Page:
The task for the day was to help the Arthur M. Anderson and the Indiana Harbor depart using either the Duluth or Superior entry. We started the day, on the Sundew, breaking ice around the Arthur M. Anderson (below, center) in the Duluth harbor. 230405-2--004Captain Michael Gapczynski was trying to take his boat through the ice and out the Duluth entry. After making about four ice-breaking circles around the boat, word came to the Sundew from the Canadian ice breaker Samuel Risley that the ice beyond the Duluth piers would not budge. The Anderson returned to her dock.We headed straight for the Superior entry where we would join the Risley, now out beyond the ice jam and heading for the Superior piers. We would use the same plan for the day but at the Superior entry instead.
230405-2--099The Sundew made slow but steady progress through the piers. Just beyond the piers, she was stopped in the ice. I thought we were stuck in the ice, but I quickly found out the word to use was stopped. Of course, it’s a good time to get stuck, I mean stopped, in the ice. A larger ice breaker was waiting to help out just beyond the ice we were stopped in. As a 230405-2--181matter of fact, I suspect that one ice breaker enjoys coming to the aid of another ice breaker stopped in the ice.We were quickly freed and with two ice breakers now in the Superior channel, Sundew Captain Beverly Havlik (center) was happy with the condition of the ice. She decided to offer the captains of the Arthur M. 230405-2--096Anderson and the still waiting to depart Indiana Harbor a chance to take a look for themselves. She called them and they accepted her invitation to board the Sundew and go for a preview ride out to the Superior entry. We turned around and proceeded to the Port Terminal where we picked up our two new passengers.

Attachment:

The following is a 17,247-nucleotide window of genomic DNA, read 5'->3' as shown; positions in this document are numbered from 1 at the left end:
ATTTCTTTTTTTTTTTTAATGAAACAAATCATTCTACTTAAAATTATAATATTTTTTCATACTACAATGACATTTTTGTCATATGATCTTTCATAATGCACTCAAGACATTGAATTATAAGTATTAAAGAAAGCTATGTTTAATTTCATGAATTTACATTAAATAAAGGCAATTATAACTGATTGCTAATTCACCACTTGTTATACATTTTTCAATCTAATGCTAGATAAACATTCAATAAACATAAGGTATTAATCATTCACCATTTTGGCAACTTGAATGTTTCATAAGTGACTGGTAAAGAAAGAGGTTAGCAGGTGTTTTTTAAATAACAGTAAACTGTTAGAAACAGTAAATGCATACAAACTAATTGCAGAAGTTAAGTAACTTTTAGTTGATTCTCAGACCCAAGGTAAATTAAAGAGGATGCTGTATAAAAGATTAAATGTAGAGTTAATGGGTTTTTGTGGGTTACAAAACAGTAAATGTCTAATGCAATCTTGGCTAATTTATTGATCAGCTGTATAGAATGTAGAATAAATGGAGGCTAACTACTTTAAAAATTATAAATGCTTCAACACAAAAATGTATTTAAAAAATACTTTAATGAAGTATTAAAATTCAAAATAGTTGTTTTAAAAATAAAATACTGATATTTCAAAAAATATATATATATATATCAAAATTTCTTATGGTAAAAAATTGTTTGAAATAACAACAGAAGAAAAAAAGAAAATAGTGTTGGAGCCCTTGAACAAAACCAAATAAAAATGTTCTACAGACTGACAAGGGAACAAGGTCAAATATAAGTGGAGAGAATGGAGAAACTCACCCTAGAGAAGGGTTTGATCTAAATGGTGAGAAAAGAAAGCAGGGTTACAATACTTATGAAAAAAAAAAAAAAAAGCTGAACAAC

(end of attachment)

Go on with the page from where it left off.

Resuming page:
230405-2--134It was a nice ride out to the Superior entry. Both Captains shared some really good sea stories. Every Captain on the Great Lakes I am sure has many stories to tell of bad times dealing with ice in the Great Lakes.T230405-2--146he story today was about to reach its conclusion. Both Gapczynski and Bill Millar, captain on the Indiana Harbor, decided they should go ahead. We took them back to their boats and returned to the channel to wait for them.
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The Anderson, though smaller, went first since her bow was angled. That gave her a better chance to move through the ice field. And, by now, I suspect the Indiana Harbor was not too interested in blazing new trails.
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Both boats made it out just fine, with the Sundew sitting off to the side, ready to help, but not needed this time. It was early evening, and at least for me, time to go home
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Wednesday evening, April 9, 2003. The Sundew is still breaking ice in front of the Duluth ship canal while the rest of us enjoy spring. Below, you can still see the ridge made by the Indiana Harbor during her futile attempts to escape Duluth last week.The crew of the Sundew parked in the ice and spent Wednesday night on the boat. They were back breaking ice at 6 am Thursday morning. Some of the ice boulders they are breaking off are up to 15 feet high. Like ice bergs, only 1/3 of it is above water. Sometimes a boulder (the size of a small bus) breaks away from a heavier sheet and it pops up quite quickly and dramatically, reaching its own new position of 1/3 above and 2/3rds below water level. The Sundew returned to her dock around 6:30 pm. She will be out again, Friday morning. Below:  The McCarthy finally departed Duluth on April 21st; she was the last traffic to move through the Duluth ship canal since she left on April 1, 20 days earlier, before the East wind attacked us.